How It’s Made: McNabb’s City Sphere from Scrap Wood

02.11.14 | By
How It’s Made: McNabb’s City Sphere from Scrap Wood

We’ve covered the dynamic wooden sculptures that designer James McNabb, of McNabb & Co., handcrafts in his Philadelphia studio and we’re lucky enough to go in depth with him to see how the City Sphere came to be in this month’s Deconstruction. McNabb’s eye for detail and his woodworking skills shine through so much in each cityscape sculpture that they’ll make you feel like you’re looking down at a city from an airplane window. Sit back and watch as this sculpture comes to fruition.


The first step was to lathe turn the core of City Sphere, which is made from three laminated pieces of poplar. Before laminating the block I cut a groove in the center that allowed me to run a wire through the sphere to hang it.


After the block was successfully lathe-turned into a sphere, I used a stationary disc sander to create a faceted surface around the whole sphere. Each facet represents the footprint of one building.


A few calculations were required to understand how many buildings would be needed to cover the sphere. A hole was drilled perpendicular to the surface of each facet.


I gathered scrap wood from bins in the wood shop and began cutting them into abstracted architectural forms to be attached to the sphere. Over the next 7-10 days, I had generated enough buildings to cover the sphere.


The buildings are a variety of shapes and heights. They are also made from 15-20 different species of wood, producing a wide variety of colors and textures.


I hung the sphere in my studio space and began attaching the buildings to the piece. Each building is connected to the sphere with a dowel and glue to create a secure connection.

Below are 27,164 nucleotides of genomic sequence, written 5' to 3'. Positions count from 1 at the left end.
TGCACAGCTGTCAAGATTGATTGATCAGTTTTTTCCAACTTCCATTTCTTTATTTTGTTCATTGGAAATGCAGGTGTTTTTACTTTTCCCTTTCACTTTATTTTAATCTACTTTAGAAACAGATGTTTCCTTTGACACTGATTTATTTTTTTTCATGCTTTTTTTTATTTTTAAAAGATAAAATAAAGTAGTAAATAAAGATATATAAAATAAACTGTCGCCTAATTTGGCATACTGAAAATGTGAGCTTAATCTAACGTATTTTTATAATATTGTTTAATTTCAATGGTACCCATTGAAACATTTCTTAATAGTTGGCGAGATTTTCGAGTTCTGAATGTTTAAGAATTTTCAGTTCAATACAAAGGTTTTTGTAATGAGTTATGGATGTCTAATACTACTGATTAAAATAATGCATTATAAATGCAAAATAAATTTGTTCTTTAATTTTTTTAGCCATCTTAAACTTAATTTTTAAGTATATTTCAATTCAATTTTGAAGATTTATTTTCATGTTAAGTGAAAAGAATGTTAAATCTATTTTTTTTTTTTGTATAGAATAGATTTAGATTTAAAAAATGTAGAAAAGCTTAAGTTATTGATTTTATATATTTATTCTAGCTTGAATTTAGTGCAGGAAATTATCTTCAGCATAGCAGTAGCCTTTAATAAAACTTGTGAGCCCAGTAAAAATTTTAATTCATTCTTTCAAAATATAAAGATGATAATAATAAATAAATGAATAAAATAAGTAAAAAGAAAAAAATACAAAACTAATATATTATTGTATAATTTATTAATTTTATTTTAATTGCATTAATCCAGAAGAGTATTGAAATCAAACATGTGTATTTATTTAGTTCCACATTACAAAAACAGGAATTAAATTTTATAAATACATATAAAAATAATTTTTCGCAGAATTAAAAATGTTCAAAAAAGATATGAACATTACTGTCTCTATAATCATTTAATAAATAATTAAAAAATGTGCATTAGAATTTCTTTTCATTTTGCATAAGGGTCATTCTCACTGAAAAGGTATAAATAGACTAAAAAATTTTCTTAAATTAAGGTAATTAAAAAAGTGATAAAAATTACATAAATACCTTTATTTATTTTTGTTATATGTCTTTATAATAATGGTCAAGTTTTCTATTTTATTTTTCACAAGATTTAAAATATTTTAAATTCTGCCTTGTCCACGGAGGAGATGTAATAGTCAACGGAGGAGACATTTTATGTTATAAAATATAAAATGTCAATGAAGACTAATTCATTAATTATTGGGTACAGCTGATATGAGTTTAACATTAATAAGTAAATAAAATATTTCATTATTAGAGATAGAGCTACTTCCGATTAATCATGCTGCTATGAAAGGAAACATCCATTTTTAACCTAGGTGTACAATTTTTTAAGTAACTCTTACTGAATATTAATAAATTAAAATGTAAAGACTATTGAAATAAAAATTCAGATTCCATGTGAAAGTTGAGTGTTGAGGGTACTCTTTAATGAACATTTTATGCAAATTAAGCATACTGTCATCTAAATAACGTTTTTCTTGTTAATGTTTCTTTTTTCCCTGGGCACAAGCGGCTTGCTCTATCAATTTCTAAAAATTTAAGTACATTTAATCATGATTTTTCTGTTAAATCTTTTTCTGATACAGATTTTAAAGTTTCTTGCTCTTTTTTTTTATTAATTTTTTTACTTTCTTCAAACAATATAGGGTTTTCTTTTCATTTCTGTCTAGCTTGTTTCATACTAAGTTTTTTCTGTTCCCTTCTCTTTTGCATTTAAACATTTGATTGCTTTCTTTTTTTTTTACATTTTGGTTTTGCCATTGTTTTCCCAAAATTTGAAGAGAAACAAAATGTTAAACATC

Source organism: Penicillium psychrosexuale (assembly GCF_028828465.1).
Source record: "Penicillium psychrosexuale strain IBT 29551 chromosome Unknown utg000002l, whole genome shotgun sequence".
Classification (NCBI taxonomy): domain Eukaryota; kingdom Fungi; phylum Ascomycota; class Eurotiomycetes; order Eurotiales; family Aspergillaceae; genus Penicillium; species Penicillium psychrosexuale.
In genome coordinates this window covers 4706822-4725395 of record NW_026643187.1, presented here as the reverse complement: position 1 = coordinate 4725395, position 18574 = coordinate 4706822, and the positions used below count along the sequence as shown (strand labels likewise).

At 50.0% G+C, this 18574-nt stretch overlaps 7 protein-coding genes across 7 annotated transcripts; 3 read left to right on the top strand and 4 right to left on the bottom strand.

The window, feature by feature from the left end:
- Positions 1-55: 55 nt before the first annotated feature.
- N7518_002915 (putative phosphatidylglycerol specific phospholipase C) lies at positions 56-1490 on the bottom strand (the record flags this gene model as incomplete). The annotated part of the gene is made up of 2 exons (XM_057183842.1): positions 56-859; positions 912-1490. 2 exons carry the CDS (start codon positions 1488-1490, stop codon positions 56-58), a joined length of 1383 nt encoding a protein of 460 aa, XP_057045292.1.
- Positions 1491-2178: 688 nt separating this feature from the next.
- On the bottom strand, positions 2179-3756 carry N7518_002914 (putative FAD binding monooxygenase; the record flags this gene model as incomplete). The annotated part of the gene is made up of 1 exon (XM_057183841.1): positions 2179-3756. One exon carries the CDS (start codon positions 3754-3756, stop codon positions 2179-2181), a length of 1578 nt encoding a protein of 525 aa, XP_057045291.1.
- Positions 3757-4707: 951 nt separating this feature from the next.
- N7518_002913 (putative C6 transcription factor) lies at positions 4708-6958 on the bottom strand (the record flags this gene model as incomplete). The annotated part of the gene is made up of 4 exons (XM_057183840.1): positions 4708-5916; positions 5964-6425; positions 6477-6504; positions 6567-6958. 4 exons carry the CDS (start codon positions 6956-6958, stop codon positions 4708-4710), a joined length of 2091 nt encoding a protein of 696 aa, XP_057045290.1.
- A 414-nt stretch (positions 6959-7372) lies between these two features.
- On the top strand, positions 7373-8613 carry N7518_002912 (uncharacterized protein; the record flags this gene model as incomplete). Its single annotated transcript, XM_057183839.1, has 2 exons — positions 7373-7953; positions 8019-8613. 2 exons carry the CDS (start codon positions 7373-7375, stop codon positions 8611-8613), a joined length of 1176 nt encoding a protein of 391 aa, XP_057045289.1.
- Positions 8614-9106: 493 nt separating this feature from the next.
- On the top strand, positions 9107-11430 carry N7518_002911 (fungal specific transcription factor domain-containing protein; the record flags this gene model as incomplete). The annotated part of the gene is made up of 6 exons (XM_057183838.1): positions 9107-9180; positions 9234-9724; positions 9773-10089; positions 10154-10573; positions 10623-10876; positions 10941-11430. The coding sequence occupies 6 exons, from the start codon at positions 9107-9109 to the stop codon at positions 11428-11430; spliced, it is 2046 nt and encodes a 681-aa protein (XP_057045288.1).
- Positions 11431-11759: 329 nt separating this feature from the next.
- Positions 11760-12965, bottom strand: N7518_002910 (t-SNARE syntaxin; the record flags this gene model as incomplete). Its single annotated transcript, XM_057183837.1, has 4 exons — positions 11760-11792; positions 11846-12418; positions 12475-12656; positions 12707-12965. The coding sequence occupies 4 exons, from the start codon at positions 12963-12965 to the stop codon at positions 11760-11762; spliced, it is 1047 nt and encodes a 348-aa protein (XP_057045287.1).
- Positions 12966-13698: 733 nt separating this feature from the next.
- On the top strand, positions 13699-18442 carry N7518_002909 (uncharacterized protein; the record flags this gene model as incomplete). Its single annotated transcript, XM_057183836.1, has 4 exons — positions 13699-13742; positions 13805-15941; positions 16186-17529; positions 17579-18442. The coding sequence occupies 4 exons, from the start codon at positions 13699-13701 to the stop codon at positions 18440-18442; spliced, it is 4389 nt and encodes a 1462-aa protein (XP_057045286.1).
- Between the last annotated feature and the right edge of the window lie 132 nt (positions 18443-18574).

This phase went rather slowly. I would glue a few buildings in, and need to leave it alone while the glue cured. I worked on several pieces in the City Series simultaneously for this reason. It was very exciting to see the sphere slowly become covered by the architectural forms.


Once the sphere was more than 50% covered, I was able to fully envision the rest of the sphere. I began strategizing what size and shape of buildings would make the sphere activated in space.


Each building is fit individually to the facets that were created in the preliminary stage. I use a very sharp chisel to shape each piece to match the footprint of each facet.


Fully covered, it’s easy to lose a sense of where the core is, and to begin seeing very dynamic ‘street views’ of the city.


In the exhibition, the sphere was hung using heavy gauge clear monofilament wire that was threaded through one building that acted as a plug on the bottom. The piece was placed inside the entryway of the gallery, and seemed to float in space. As viewers walked by, it would cause the sphere to gently spin.


The epitomy of the urban sprawl, this piece depicts a planet consumed by the city.


Up close, City Sphere captures distorted perspectives of cityscapes as seen in ‘fish eye lens’ photography.

Caroline Williamson is Editor-in-Chief of Design Milk. She has a BFA in photography from SCAD and can usually be found searching for vintage wares, doing New York Times crossword puzzles in pen, or reworking playlists on Spotify.